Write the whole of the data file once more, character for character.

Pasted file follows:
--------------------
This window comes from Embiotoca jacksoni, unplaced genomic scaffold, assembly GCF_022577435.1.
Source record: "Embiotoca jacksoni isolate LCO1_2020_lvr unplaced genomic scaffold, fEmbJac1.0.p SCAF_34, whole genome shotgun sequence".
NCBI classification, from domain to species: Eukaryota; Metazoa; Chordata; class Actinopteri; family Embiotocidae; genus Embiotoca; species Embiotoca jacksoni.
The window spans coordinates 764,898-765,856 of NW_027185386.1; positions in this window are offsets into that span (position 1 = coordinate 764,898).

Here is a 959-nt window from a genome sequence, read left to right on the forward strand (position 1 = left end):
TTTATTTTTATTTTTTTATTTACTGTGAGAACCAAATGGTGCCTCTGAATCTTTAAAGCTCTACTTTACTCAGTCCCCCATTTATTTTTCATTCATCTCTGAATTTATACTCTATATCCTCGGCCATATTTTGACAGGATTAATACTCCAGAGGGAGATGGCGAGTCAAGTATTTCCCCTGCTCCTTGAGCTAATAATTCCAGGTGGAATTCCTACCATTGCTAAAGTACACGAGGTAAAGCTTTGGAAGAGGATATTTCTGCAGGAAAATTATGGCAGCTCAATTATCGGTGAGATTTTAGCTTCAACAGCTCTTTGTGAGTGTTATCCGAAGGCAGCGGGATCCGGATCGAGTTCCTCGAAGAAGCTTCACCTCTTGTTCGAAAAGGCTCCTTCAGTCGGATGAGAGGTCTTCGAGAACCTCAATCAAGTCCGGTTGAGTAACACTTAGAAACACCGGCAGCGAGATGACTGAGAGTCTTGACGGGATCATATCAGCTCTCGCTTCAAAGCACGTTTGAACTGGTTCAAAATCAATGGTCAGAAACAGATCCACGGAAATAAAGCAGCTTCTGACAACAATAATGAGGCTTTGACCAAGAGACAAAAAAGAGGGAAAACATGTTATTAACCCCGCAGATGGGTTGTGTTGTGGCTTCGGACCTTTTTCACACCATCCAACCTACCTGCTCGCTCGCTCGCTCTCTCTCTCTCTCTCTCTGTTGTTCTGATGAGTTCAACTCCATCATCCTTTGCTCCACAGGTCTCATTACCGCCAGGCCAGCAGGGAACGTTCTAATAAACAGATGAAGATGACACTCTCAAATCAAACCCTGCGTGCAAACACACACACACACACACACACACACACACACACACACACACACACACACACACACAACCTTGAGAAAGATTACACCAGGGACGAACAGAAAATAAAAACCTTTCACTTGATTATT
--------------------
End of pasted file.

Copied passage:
This window comes from Embiotoca jacksoni, unplaced genomic scaffold, assembly GCF_022577435.1.
Source record: "Embiotoca jacksoni isolate LCO1_2020_lvr unplaced genomic scaffold, fEmbJac1.0.p SCAF_34, whole genome shotgun sequence".
NCBI classification, from domain to species: Eukaryota; Metazoa; Chordata; class Actinopteri; family Embiotocidae; genus Embiotoca; species Embiotoca jacksoni.
The window spans coordinates 764,898-765,856 of NW_027185386.1; positions in this window are offsets into that span (position 1 = coordinate 764,898).

Here is a 959-nt window from a genome sequence, read left to right on the forward strand (position 1 = left end):
TTTATTTTTATTTTTTTATTTACTGTGAGAACCAAATGGTGCCTCTGAATCTTTAAAGCTCTACTTTACTCAGTCCCCCATTTATTTTTCATTCATCTCTGAATTTATACTCTATATCCTCGGCCATATTTTGACAGGATTAATACTCCAGAGGGAGATGGCGAGTCAAGTATTTCCCCTGCTCCTTGAGCTAATAATTCCAGGTGGAATTCCTACCATTGCTAAAGTACACGAGGTAAAGCTTTGGAAGAGGATATTTCTGCAGGAAAATTATGGCAGCTCAATTATCGGTGAGATTTTAGCTTCAACAGCTCTTTGTGAGTGTTATCCGAAGGCAGCGGGATCCGGATCGAGTTCCTCGAAGAAGCTTCACCTCTTGTTCGAAAAGGCTCCTTCAGTCGGATGAGAGGTCTTCGAGAACCTCAATCAAGTCCGGTTGAGTAACACTTAGAAACACCGGCAGCGAGATGACTGAGAGTCTTGACGGGATCATATCAGCTCTCGCTTCAAAGCACGTTTGAACTGGTTCAAAATCAATGGTCAGAAACAGATCCACGGAAATAAAGCAGCTTCTGACAACAATAATGAGGCTTTGACCAAGAGACAAAAAAGAGGGAAAACATGTTATTAACCCCGCAGATGGGTTGTGTTGTGGCTTCGGACCTTTTTCACACCATCCAACCTACCTGCTCGCTCGCTCGCTCTCTCTCTCTCTCTCTCTGTTGTTCTGATGAGTTCAACTCCATCATCCTTTGCTCCACAGGTCTCATTACCGCCAGGCCAGCAGGGAACGTTCTAATAAACAGATGAAGATGACACTCTCAAATCAAACCCTGCGTGCAAACACACACACACACACACACACACACACACACACACACACACACACACACACACACAACCTTGAGAAAGATTACACCAGGGACGAACAGAAAATAAAAACCTTTCACTTGATTATT